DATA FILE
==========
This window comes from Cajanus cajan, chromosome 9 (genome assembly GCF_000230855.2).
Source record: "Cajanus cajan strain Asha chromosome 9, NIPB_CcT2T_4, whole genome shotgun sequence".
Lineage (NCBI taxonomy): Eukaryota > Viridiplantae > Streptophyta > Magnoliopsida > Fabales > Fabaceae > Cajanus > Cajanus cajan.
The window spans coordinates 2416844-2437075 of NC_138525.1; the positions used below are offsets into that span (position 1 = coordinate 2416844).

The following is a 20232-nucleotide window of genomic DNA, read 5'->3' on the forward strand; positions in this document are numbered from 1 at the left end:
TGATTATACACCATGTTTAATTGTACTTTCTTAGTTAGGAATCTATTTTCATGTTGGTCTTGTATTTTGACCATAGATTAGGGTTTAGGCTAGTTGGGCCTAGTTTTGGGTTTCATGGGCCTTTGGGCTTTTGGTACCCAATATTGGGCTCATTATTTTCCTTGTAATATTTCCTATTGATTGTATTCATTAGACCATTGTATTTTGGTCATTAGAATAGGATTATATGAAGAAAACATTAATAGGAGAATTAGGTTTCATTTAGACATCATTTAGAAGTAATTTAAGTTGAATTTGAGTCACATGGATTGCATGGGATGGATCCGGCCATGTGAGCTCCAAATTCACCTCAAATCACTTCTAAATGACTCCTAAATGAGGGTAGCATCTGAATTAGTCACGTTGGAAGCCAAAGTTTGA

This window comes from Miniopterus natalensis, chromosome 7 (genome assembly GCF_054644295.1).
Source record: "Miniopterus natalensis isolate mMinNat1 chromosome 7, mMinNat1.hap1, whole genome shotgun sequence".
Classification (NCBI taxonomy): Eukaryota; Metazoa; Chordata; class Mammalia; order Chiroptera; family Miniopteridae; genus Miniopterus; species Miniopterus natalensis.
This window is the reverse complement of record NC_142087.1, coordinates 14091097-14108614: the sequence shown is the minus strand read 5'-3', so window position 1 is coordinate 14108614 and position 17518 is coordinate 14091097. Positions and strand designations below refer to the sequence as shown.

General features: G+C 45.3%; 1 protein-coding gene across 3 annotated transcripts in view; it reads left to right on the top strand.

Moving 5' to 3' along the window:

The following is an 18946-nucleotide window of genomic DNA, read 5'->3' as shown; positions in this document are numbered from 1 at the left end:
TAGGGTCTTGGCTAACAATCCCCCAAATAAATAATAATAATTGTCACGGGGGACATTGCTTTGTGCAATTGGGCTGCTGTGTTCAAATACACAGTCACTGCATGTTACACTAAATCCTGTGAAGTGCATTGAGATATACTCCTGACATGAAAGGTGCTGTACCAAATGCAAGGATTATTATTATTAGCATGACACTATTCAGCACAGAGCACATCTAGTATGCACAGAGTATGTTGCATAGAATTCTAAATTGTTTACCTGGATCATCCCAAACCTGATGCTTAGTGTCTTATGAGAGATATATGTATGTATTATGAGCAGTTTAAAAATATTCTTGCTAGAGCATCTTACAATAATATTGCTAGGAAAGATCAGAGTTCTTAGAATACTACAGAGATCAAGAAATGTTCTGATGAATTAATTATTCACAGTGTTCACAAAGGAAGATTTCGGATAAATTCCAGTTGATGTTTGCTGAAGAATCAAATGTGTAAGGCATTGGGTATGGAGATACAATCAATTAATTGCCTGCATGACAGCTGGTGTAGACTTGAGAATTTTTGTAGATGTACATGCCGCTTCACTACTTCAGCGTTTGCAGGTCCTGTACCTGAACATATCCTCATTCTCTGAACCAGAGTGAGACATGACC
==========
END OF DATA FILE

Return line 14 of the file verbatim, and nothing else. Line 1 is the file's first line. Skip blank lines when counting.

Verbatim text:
TAGGGTCTTGGCTAACAATCCCCCAAATAAATAATAATAATTGTCACGGGGGACATTGCTTTGTGCAATTGGGCTGCTGTGTTCAAATACACAGTCACTGCATGTTACACTAAATCCTGTGAAGTGCATTGAGATATACTCCTGACATGAAAGGTGCTGTACCAAATGCAAGGATTATTATTATTAGCATGACACTATTCAGCACAGAGCACATCTAGTATGCACAGAGTATGTTGCATAGAATTCTAAATTGTTTACCTGGATCATCCCAAACCTGATGCTTAGTGTCTTATGAGAGATATATGTATGTATTATGAGCAGTTTAAAAATATTCTTGCTAGAGCATCTTACAATAATATTGCTAGGAAAGATCAGAGTTCTTAGAATACTACAGAGATCAAGAAATGTTCTGATGAATTAATTATTCACAGTGTTCACAAAGGAAGATTTCGGATAAATTCCAGTTGATGTTTGCTGAAGAATCAAATGTGTAAGGCATTGGGTATGGAGATACAATCAATTAATTGCCTGCATGACAGCTGGTGTAGACTTGAGAATTTTTGTAGATGTACATGCCGCTTCACTACTTCAGCGTTTGCAGGTCCTGTACCTGAACATATCCTCATTCTCTGAACCAGAGTGAGACATGACC